Newspaper Page Text
THE ROCK ISLAND ARGUS, SATURDAY. DECEMBER 13, 1U13.
i t 2
Published dally at 1(24 Second ave-
nua. Rock Island. I!L (Entered at the
if pastofflce as secoad-clasa matter.
", Rack lalaaa Xrsaber f Ike jurUIH
W. POTTER CO.
TERMS Ten cent per week by car-
r rler. In Rock Island.
a Complaints of delivery eerrlea abould
ba made to the- circulation department,
r which should also be notI3ed In erety
Instance where It la desired to hare
2 paper discontinued, as carriers hare bo
? authority In the premises.
i All communications of argumentative
t character, political or religious, must
r- . . .
- hare real name attached for pub!!ca-
Jf v . -ii in
! oter fictitious signatures.
H Telephones In all departments. Cen
fe tral Union. Rock Island 1S. 1145 and
Saturday. December 13, 1913.
Buy your Christmas
in the flay, ami do it
now. That will be your
biggest gift of the holi
days to the workers be
hind the counters and
on the delivery wagon?.
.Vw York coes.
so goc the
The one-step is probably mor- gn-oe.
fu! but very lik. iy it ! not as useful
as the income tax s.ie--tep. , flrm rowt ,n R(K.k is'an(i county in the
- - " I formation this week of the Reck Is-
An Ohio Hrl !s sail to have volmi- 1 Und (.t,I1Ilt. Highway Improvement as
teered as a eugenic irii-. But hat POciation ' yafe and modern bridges
has eugenics to do with marriage? ' onvenien ly located are as -necessary
!as good roads. The proposed bridges.
It is still too early to Ftare definitely j cne jn tjle up;,er ead cf the county and
whether the ladies ef th- I'ankhurst j o!iier niaking access more direct to
-ifamily will spend Christmas together, j fj.p iower eni arp jong felt wants.
-. - : I The success of the three proposl-
The office boy has comnvneed to tluas depends upon the awakening of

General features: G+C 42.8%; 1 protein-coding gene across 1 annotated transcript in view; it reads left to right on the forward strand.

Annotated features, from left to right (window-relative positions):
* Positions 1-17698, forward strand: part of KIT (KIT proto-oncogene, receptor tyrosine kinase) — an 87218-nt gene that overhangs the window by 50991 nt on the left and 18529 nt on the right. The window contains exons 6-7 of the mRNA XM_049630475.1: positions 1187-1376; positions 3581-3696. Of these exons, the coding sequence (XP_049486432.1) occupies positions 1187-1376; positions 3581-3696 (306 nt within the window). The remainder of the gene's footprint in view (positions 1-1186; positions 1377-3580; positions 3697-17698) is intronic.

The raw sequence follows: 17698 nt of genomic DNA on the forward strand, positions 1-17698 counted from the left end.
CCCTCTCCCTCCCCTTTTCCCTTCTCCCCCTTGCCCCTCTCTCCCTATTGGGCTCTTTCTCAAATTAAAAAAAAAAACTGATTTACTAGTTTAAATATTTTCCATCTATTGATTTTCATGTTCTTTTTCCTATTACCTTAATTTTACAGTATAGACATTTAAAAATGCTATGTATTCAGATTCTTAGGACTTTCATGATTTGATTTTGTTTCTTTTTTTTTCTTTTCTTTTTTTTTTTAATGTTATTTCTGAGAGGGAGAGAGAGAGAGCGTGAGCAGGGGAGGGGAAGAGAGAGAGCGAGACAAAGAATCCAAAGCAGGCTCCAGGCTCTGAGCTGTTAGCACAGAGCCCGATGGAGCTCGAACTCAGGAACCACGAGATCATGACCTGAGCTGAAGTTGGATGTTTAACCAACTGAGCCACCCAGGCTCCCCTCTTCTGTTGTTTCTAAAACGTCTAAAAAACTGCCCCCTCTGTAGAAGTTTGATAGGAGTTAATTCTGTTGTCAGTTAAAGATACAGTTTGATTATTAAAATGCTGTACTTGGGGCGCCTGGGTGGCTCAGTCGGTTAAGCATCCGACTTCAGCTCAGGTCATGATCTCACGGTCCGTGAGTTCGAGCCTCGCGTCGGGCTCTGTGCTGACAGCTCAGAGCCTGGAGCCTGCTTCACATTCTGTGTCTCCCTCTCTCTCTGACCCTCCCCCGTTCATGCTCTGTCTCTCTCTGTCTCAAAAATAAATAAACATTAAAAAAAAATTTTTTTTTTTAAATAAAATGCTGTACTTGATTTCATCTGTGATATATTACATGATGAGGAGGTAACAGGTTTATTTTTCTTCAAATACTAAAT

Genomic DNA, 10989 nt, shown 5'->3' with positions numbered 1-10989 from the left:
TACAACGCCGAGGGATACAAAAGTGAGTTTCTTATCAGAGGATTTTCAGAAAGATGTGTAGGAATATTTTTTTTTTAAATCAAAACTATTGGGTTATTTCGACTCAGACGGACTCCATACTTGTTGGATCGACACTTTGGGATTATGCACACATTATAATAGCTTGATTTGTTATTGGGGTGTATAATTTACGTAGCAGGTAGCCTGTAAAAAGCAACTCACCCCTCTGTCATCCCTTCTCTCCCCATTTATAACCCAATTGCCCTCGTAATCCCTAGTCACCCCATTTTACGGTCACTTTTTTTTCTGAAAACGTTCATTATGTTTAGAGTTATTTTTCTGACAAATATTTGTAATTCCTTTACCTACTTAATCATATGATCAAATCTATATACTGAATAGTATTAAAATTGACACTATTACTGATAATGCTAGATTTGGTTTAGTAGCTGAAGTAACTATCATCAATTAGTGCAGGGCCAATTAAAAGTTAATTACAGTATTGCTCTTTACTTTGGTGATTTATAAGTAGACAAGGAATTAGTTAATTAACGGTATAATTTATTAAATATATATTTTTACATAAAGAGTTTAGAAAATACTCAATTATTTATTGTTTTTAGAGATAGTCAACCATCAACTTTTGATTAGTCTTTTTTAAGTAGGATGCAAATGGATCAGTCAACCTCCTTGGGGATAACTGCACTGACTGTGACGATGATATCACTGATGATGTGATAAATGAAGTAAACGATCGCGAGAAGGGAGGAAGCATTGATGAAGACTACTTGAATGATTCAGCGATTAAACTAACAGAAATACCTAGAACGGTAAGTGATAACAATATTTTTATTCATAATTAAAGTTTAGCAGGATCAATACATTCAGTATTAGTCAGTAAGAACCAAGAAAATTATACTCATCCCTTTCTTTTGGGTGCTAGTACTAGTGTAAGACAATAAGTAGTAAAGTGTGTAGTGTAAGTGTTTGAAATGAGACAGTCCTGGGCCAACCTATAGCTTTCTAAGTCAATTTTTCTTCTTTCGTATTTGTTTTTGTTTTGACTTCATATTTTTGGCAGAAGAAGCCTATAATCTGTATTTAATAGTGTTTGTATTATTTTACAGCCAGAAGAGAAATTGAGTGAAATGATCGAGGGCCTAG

b polite to his various bos ard it ( ,j.e pblie spiri of the people of the
Is not unlikely that he has selected j coniy and this will not be difficult to
his Sunday school. accomplish. C ommon fairness, as we'.l
i . . i. A
: : : ,
Don't asume the Itoidjouso atti
tude because the siit skirt is about
to pass away. Hetter wait and see
. sb takes its place.
The New York district attorney de
mands the death penalty of Hans
Schmidt utterly rejrardless cf the fact
'that Schmidt demands it too.
During or.e day In Philadelphia te
.cently. marriaee licenses were grant
.i th rut of one a minute. And
rt fine people consider Pr.i'.adelpbla j
ITuerta's repeated disappearances i
lead to the suspicion that he Is ex
perltnentlng upon the quickest and
most unobtrusive means of reaching
The bible continues to be the
world's " best seller." Twenty eight
million copies were printed In prac
tically avery lauguaee Ia3t yt-ar, ac
cording to the Hible society.
It is now confidectiy predicted that
the currency bill, opposition to which
has practically collapsed, wl'.l be
passed " before the holidays and that
congress will enjoy the usual holiday
Andrew Carne!" declared In the
White house his preference for Kli'iu
Root for the republican nomination for
president in lSltJ. Well, t!:e New
York senator i the icN a I man both for
Carnegie and the republican party.
Mayor Carter If. Harrison is f be
praised for The dms'ic ma.-ure he has
adopted to uphoid that noble woman.
Mrs. Ella Mace Young, who has ben
forced to retire frcta the euprrin
tendency cf the Chicago p :l-!ie schoois
because ahe would not permit the book
trust to con'rol the text booVg r.f the
schools. Mayor Harr'son has ousted
the members of the board who were
opposed to Mrs. Ycucg and br poli
cies. XMK THOriiMT Of lll.KTirtR.
At the threshold cf 'he gladsome
season of unselfishness and love, there
come with reinforced emphasis the
golden thought. " "tis more blessed to
give thsn to recflve." The true
i'hristmas spir.t is fxind in Iitlng not
for self but in thought of ethers, par
ticularly the less fortunate, particu